Download video: 15 Creepy Vintage Medical Photos
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15. This photo taken circa 1937 shows children lying in an iron lung, which was heavily used before the advent of the polio vaccine. Back then, it was common for children to spend several months in these machines, although not all of them survived. How miserable is that?
14. For all you starry-eyed women out there…NO! This is NOT a scene from 50 Shades of Grey. It's actually a method of treating scoliosis developed by Lewis Sayre--shown on the left--who was the leading American orthopedic surgeon of the 19th century. Christian Grey ain't got nothin' on this guy!
13. This photo, taken in 1925 at the Chicago Orphan Asylum, shows a lady tanning two babies to offset winter rickets, a disease found in young children caused by a vitamin D and calcium deficiency that causes large gaps in their bones, making them dry and spongy.
12. This was a typical US Civil War surgeon's kit. I dunno what 90% of these tools were used for, but I don't wanna know. And God forbid you ever have to see THAT put to use!
11. 19th and early 20th century treatment for insanity involved wrapping patients in wet sheets then laying them out in neat rows as a form of hydro therapy. After digging in to this matter a little more, I still wasn't able to figure out the reasoning behind this. Why do YOU think they did it?
10. Here we have an 1878 advertisement for Dr. Clark's Spinal Apparatus. Something tells me this apparatus probably messed up your back more than it helped it out.
9. Old school wheelchair? Actually, back then an injured or disabled person was referred to as "invalid" and therefore they called this an "invalid cart," which served the same function as a modern-day wheelchair. Circa 1915.
8. Here's a British blood transfusion bottle from 1978. I dunno why, but for some reason this is just disturbing and frightening to me.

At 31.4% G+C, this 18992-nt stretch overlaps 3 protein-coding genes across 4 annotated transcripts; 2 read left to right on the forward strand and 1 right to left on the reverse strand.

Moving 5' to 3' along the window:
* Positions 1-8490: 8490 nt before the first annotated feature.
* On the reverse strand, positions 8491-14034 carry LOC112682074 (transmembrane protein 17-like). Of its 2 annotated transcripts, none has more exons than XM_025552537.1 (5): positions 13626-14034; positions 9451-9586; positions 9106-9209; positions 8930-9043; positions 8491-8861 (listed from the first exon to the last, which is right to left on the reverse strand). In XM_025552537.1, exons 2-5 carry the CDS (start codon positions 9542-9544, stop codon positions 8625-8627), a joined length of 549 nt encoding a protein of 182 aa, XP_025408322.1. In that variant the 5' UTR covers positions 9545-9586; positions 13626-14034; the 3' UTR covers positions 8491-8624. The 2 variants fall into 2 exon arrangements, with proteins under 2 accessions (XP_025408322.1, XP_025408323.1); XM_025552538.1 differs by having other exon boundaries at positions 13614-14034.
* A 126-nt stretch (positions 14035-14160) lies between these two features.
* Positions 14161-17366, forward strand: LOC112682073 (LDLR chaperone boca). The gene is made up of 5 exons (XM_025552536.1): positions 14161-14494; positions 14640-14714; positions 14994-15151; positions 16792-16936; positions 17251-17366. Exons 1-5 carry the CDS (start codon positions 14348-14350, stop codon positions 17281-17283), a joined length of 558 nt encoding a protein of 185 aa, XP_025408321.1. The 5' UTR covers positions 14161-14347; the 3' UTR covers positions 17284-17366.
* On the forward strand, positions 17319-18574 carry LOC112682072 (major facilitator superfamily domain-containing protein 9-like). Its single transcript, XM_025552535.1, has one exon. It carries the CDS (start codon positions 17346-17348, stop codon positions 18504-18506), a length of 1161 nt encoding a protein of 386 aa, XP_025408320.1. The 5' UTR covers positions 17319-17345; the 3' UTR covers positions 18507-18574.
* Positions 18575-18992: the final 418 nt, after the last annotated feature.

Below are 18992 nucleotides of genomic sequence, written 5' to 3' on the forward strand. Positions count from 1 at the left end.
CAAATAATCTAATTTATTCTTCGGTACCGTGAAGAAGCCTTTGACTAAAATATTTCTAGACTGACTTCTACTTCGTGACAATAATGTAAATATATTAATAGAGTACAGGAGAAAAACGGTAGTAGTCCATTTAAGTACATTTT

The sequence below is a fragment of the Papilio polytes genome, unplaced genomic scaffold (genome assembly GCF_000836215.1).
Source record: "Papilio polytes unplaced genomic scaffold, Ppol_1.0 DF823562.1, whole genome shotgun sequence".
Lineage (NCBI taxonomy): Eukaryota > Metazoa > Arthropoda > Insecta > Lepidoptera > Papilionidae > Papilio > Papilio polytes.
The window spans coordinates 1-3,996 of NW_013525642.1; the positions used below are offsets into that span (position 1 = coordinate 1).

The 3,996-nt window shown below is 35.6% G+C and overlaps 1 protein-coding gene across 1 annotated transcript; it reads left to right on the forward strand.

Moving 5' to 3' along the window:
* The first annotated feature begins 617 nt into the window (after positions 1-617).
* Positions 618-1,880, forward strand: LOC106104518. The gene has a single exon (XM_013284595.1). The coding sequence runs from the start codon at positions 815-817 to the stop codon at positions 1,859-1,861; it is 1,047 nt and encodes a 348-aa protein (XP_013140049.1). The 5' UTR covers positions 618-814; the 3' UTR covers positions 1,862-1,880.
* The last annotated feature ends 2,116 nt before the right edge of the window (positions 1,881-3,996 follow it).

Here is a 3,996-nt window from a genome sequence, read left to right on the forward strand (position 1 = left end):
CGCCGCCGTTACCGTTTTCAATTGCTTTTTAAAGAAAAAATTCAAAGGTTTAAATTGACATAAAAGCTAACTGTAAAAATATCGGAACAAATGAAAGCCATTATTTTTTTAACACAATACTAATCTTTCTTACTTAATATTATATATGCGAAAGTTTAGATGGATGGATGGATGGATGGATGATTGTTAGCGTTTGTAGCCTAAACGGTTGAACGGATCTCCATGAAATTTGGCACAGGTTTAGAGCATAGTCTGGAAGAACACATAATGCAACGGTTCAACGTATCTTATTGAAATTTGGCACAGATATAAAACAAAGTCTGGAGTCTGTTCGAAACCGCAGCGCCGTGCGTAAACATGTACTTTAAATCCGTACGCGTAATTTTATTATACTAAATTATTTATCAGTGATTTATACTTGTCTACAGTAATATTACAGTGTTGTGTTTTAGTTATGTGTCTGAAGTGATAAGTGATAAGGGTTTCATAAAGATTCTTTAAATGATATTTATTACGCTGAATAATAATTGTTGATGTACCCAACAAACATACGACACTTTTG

7. Can you guess what this is? It's called an obstetric phantom, a tool used to teach midwives and medical students about childbirth. This particular artifact dates back to 18th & 19th century Italy.
6. Radioactive water anyone?
5. Here we have a woman displaying her prosthetic leg but is too embarrassed to show her face. Circa 1890-1900.
4. Here we have an antique "birthing chair" that was used until the 1800s. I'll give you ONE guess as to what it was used for.
3. Taken sometime between 1855 and 1860, this was one of the first surgical procedures where ether was used as an anesthetic, as you can see here where the patient was knocked out after taking an ether-soaked rag to the face. What happened next to his leg, I don't even wanna know.
2. Shown here is Edward Mordake, a 19th century heir to an English peerage who was born with an extra face on the back of his head. The second face could not eat or speak out loud, but it was known to "smile and sneer while Mordake was weeping." He begged doctors to remove the "demon face," after claiming that it would whisper to him at night, but no doctor would dare to attempt the procedure. Because of this second face, he committed suicide at the age of 23. This shouldn't exist.
And now, for our number one creepy vintage medical photo. For more videos, subscribe here.
1. Here we have Russian surgeon Leonid Rogozov, who served as the only surgeon on his particular Antarctic expedition. After suffering from appendicitis, he courageously performed surgery on himself on May 1st, 1961. With the help of a driver and meteorologist who held a mirror and provided him his surgical instruments, Dr. Rogozov used novocaine as a local anesthesia and proceeded to make a 10-12 cm incision into his own abdominal wall. About 30-40 minutes after the start of the procedure, the doctor started suffering from weakness and nausea and therefore had to repeatedly take short rest breaks. BUT, he managed to finish his self-surgery in about two hours and made a full recovery within two weeks. Later that year he was awarded the Order of the Red Banner of Labour.
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"Order of the Red Banner of Labour OBVERSE" by Fdutil - Own work. Licensed under CC BY-SA 3.0 via Wikimedia Commons - http://commons.wikimedia.org/wiki/File:Order_of_the_Red_Banner_of_Labour_OBVERSE.jpg#/media/File:Order_of_the_Red_Banner_of_Labour_OBVERSE.jpg
"RicketsXray" by Frank Gaillard - http://images.radiopaedia.org/images/208155/6d18164bb4c387735093502da38cf3.jpg. Licensed under CC BY-SA 3.0 via Wikimedia Commons - http://commons.wikimedia.org/wiki/File:RicketsXray.jpg#/media/File:RicketsXray.jpg